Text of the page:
“This is the first year in which fees are exceeding commissions for us as a firm,” says Wayne Bloom of Commonwealth Financial network. As a result, Commonwealth — which includes more than 1,000 advisors — is raising payouts in its fee-based business and lowering administrative fees.
Commonwealth’s total assets stand at $45 billion, about one-third of which are part of fee-based programs. “It’s more than doubled in the past two years,” says Bloom. For a typical advisor, about half of a book of business is based on fees.
The most important difference between the payouts at Commonwealth and at some competitors, says Bloom, is how much of the fee-based business is covered by the payouts of 90 percent and higher. “Ours are linear,” he says, “which means they cover the entire basket” versus a tiered system in which only a certain amount of assets or business over a certain level gives an advisor these high payout amounts.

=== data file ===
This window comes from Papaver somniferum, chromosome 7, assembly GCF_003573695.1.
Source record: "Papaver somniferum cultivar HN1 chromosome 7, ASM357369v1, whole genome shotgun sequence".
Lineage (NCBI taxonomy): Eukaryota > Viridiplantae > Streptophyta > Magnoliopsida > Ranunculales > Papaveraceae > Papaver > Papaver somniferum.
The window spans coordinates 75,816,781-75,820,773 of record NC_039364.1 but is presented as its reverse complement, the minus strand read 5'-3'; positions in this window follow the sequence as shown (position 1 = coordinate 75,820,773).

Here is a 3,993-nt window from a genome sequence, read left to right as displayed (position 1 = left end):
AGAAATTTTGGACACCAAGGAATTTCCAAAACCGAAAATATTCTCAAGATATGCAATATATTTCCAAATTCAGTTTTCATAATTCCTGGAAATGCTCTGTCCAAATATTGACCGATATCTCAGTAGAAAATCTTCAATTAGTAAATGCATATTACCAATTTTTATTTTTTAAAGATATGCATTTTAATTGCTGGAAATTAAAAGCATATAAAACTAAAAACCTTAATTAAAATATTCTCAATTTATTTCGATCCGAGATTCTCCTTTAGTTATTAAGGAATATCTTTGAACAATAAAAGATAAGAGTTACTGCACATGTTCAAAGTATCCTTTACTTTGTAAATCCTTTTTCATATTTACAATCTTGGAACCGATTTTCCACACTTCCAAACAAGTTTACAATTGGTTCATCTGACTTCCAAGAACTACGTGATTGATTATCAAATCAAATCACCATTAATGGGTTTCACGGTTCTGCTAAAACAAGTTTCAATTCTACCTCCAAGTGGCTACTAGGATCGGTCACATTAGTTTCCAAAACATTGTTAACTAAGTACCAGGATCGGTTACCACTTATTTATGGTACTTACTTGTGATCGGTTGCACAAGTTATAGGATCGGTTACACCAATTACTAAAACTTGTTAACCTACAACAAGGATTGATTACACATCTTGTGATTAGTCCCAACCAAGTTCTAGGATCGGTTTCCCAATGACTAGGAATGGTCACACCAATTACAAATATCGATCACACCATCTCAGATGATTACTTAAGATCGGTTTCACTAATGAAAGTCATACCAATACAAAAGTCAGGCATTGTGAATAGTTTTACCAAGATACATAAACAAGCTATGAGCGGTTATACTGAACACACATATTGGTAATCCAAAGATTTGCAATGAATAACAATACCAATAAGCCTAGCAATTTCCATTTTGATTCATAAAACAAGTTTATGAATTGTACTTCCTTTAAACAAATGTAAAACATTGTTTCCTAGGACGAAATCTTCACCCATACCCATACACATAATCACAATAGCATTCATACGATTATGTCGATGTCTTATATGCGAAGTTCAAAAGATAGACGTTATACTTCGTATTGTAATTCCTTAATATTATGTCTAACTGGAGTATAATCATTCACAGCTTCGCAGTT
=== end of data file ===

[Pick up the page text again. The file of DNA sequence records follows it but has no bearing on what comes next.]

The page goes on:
The average Commonwealth advisor has some $45 million in assets under management and yearly sales of $310,000. And about half of the advisors in Commonwealth are expected to see their administrative fees drop and their payout rise for fee-based work, the company says. The firm will pool the fee-based assets of advisors working in a group, or multi-producer practice, so that they receive the maximum payouts and lowest fees.
“It’s the fifth time we’ve lowered fee-based pricing,” explains Bloom. “As we get bigger and bigger, we are giving the economies of scale back to the advisor.”